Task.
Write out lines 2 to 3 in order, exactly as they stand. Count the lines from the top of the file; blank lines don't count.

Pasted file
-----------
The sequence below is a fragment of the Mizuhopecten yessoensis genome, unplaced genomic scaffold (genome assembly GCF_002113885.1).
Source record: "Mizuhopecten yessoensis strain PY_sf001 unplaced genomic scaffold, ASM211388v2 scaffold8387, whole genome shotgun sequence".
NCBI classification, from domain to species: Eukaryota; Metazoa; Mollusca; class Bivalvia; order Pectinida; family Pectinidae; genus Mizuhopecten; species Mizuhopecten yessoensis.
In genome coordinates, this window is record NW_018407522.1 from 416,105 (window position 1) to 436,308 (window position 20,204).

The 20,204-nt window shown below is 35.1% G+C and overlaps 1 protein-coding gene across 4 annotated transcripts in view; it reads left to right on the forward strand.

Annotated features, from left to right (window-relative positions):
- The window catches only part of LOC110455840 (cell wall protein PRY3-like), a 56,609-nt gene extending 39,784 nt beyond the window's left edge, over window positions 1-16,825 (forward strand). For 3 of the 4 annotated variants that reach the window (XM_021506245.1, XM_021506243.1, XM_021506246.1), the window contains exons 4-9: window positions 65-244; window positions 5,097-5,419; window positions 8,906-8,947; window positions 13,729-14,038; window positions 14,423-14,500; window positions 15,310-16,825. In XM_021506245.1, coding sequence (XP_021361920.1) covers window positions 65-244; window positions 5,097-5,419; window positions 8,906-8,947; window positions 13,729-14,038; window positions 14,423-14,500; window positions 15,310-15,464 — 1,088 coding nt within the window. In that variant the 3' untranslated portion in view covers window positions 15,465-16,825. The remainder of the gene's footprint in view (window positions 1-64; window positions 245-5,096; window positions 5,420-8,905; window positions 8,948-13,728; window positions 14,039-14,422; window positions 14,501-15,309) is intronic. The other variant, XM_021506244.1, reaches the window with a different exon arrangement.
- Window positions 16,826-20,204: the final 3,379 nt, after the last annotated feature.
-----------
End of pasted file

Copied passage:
Source record: "Mizuhopecten yessoensis strain PY_sf001 unplaced genomic scaffold, ASM211388v2 scaffold8387, whole genome shotgun sequence".
NCBI classification, from domain to species: Eukaryota; Metazoa; Mollusca; class Bivalvia; order Pectinida; family Pectinidae; genus Mizuhopecten; species Mizuhopecten yessoensis.